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August § The Common Test / 2016-02-16 21:04:46
Robin § Unforgotten / 2016-01-08 21:19:16
MsFitNZ § Towards A Theory of Secondary Literacy / 2015-11-03 21:23:21
Jon Schultz § Bless the toolmakers / 2015-05-04 18:39:56
Jon Schultz § Bless the toolmakers / 2015-05-04 16:32:50
Matt § A leaky rocketship / 2014-11-05 01:49:12
Greg Linch § A leaky rocketship / 2014-11-04 18:05:52
Robin § A leaky rocketship / 2014-11-04 05:11:02
P. Renaud § A leaky rocketship / 2014-11-04 04:13:09
Jay H § Matching cuts / 2014-10-02 02:41:13

Notes on writing (or) The Nicholson Baker Tapes
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Over at Kickstarter, I wrote up a few things I learned while writing Annabel Scheme. I will also use this as an excuse to link to this great WSJ round-up of writers’ habits. Nicholson Baker’s routine is almost mystical:

Most days, Nicholson Baker rises at 4 a.m. to write at his home in South Berwick, Maine. Leaving the lights off, he sets his laptop screen to black and the text to gray, so that the darkness is uninterrupted. After a couple of hours of writing in what he calls a dreamlike state, he goes back to bed, then rises at 8:30 to edit his work.

Black screen, gray text! Stay in the dream! Actually, all of Baker’s methods are totally inventive and awesome:

He wrote his first novel, “The Mezzanine,” by dictating to a voice recorder during his commute to work. For his recent novel “The Anthologist,” a first-person narrative by a frustrated poet who’s struggling to write the introduction to a new anthology, he grew out a beard to resemble his character, put on a floppy brown hat, set up a video camera on a tripod and videotaped himself giving poetry lectures.

You know, there’s a surprising amount of voice and transcription in these snippets. For instance, Richard Powers

[…] wrote his last three novels while lying in bed, speaking to a lap-top computer with voice-recognition software.

I need to try this… because it sounds like torture. I think I write very graphically—I think about how words appear, how they’re laid out. Often I’ll consider a sentence and realize the problem is that it just doesn’t look right.

Partially it’s habit, but partially it’s a deeper conviction about how words work on the page. Yeah sure, the natural rhythm of the human voice is great—but when we read, we don’t speak the words in our head. (Most of us don’t.) Words on the page (or the screen) get processed in a different way. It’s faster, flightier, nonlinear. There’s a buffer that’s always looking ahead and looking back, trying to recognize whole chunks of language at a time. All together, it’s very different from listening to someone speak.

So, truth be told, I’m a little suspicious of the writing-by-dictation strategy. Although that doesn’t mean I’m not going to dress up as a character and give fake lectures at some point.

10 comments

Tim Carmody says…

Actually, Baker’s condition of lying in bed turns out to be very important. Under normal conditions: dictating to a computer is different from both typing on one or simply speaking one’s mind out loud, even if it’s to no one.

This is for the important if obvious reason that as you speak, you see words appearing on the page. It’s not an oral-aural thing anymore OR a visual-mechanical one, but a hybrid – oral-visual. It’s neither speech nor writing as we understand it, but something else. Some kind of… secondary literacy phenomenon. 🙂

I speak the words in my head when I read.

Len says…

I wish the Mac had a killer dictation app. I’d be all over that writing in bed stuff.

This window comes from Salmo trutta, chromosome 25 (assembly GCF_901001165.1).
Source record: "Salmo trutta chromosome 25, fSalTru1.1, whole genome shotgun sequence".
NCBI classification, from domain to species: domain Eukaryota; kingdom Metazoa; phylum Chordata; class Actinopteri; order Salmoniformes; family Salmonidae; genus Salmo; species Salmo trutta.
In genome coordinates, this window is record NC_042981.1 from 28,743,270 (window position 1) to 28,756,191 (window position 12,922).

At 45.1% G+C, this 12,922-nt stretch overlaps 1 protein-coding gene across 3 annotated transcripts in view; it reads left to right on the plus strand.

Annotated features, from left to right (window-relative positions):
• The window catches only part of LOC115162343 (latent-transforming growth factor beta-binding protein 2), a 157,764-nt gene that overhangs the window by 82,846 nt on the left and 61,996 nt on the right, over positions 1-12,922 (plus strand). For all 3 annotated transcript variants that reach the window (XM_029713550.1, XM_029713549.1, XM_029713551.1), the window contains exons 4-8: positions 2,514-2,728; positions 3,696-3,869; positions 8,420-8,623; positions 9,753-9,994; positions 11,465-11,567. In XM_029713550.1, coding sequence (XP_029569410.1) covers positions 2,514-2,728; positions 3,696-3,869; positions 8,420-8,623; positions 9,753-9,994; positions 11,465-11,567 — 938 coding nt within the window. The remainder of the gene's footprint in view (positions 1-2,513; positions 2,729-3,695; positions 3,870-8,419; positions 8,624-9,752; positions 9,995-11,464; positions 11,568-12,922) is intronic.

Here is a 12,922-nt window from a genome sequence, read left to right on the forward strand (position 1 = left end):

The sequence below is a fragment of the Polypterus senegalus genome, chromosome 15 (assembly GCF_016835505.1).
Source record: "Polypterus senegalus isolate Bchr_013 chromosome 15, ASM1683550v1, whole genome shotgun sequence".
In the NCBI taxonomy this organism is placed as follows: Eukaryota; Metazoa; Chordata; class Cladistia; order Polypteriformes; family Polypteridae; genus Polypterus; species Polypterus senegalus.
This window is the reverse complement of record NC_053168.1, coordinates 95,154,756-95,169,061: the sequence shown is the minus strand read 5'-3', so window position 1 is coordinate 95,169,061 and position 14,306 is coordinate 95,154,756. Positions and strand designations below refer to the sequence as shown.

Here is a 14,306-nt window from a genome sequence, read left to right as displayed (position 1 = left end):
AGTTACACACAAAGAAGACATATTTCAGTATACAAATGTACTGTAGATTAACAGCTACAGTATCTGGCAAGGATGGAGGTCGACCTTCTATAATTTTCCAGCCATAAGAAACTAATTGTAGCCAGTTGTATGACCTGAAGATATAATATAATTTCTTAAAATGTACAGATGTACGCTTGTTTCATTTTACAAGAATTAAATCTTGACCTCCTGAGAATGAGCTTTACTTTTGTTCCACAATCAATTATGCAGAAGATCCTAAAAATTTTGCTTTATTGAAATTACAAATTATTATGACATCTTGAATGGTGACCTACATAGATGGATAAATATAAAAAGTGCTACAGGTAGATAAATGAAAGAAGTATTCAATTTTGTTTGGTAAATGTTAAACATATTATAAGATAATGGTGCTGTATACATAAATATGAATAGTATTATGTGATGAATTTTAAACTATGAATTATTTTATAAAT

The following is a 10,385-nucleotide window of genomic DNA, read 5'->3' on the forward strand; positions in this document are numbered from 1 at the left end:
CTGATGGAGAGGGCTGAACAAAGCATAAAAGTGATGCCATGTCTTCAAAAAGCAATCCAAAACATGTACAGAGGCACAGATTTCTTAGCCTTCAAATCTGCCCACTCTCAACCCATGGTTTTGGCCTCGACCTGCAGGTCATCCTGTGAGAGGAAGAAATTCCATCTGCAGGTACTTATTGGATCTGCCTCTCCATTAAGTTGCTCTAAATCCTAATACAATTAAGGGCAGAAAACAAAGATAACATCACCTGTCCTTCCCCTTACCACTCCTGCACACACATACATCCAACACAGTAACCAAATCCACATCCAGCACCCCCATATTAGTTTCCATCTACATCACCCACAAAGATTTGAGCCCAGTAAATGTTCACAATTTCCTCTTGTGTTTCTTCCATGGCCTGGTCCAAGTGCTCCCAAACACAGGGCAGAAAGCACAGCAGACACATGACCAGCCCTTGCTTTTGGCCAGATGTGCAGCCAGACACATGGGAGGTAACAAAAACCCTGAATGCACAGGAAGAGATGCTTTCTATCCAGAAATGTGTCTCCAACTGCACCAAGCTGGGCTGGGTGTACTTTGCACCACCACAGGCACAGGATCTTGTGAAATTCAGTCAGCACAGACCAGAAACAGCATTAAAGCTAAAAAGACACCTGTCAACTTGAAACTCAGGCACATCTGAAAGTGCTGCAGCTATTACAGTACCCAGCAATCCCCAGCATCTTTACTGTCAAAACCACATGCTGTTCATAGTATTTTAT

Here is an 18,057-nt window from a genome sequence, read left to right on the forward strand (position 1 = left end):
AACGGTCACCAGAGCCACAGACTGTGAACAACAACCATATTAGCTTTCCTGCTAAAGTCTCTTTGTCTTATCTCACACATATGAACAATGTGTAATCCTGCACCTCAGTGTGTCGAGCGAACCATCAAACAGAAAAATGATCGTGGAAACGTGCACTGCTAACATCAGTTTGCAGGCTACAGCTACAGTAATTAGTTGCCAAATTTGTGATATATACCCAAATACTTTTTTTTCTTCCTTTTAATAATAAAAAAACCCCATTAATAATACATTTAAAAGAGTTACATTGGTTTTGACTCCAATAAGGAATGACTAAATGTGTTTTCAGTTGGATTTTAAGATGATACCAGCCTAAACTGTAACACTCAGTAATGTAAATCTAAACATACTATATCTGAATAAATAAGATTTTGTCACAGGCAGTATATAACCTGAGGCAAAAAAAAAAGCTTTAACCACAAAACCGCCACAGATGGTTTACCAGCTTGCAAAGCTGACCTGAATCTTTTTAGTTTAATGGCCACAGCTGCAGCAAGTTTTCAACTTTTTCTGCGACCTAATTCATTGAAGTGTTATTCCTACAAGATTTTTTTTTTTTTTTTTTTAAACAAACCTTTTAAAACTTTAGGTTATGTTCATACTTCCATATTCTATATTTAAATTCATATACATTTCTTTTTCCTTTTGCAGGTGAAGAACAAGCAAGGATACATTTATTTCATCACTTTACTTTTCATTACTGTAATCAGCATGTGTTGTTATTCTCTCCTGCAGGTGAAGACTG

Interesting! I wonder if part of the dictation thing is about not stopping yourself as you go along? I know that if I’m writing, I’ll look back on the words I’ve already written too often instead of pushing forward with the narrative in my head. Definitely worth a try.

Tim Carmody says…

If I were writing a novel through dictation, I’d dictate into a tape recorder, then use speech-recognition on the playback. Doing it on the screen is good for some things, but it’s too weird for creative writing.

I’ve always held that the language center I use to speak, even in an extemporaneous situation like a workshop, is different than when I write. Certainly, my vocabulary is, and the style I’ve developed in writing fiction. I could not dictate a novel.

But it is amazing how many writers do, and going back to James Joyce with his failing eyesight, we have examples of writers relying on a vast variety of externalities to accomplish their goals.

This reminds me of something a New Yorker writer told my visiting journalism class: sometimes when he has bad writers block, and it’s really dire (as in, David Remnick has already printed up the little flaps that go on the magazine and say, Inside — —- on Iraq) he will call his wife, and just talk to her about the article, and then she will email him her notes on what he told her, and that’s how the draft gets going. Taking his wife out of that loop doesn’t seem to be an option though. Only she can get the words out of him when things are that stressful.

Tim says…

This is why it’s good to cultivate lots of different modes of writing. I will write an entire essay inside an email or blog comment window, then cut-and-paste and add footnotes. A student of mine this semester wrote one of hers in a series of Skype chats with a friend. Google Voice’s transcription function opens up all sorts of new possibilities…

Writing is going mobile! Just like painting! Eat it, Michaelangelo!

Len says…

google voice has transcription!?! OMG OMG OMG

Len says…

I’m down with Tim’s recommendation – carry a voice recorder (or iPhone) with you everywhere and dictate a chapter whenever the muse strikes.

Does anyone have a Voice invite? Is it possible to play a recording into voice to use their transcription?

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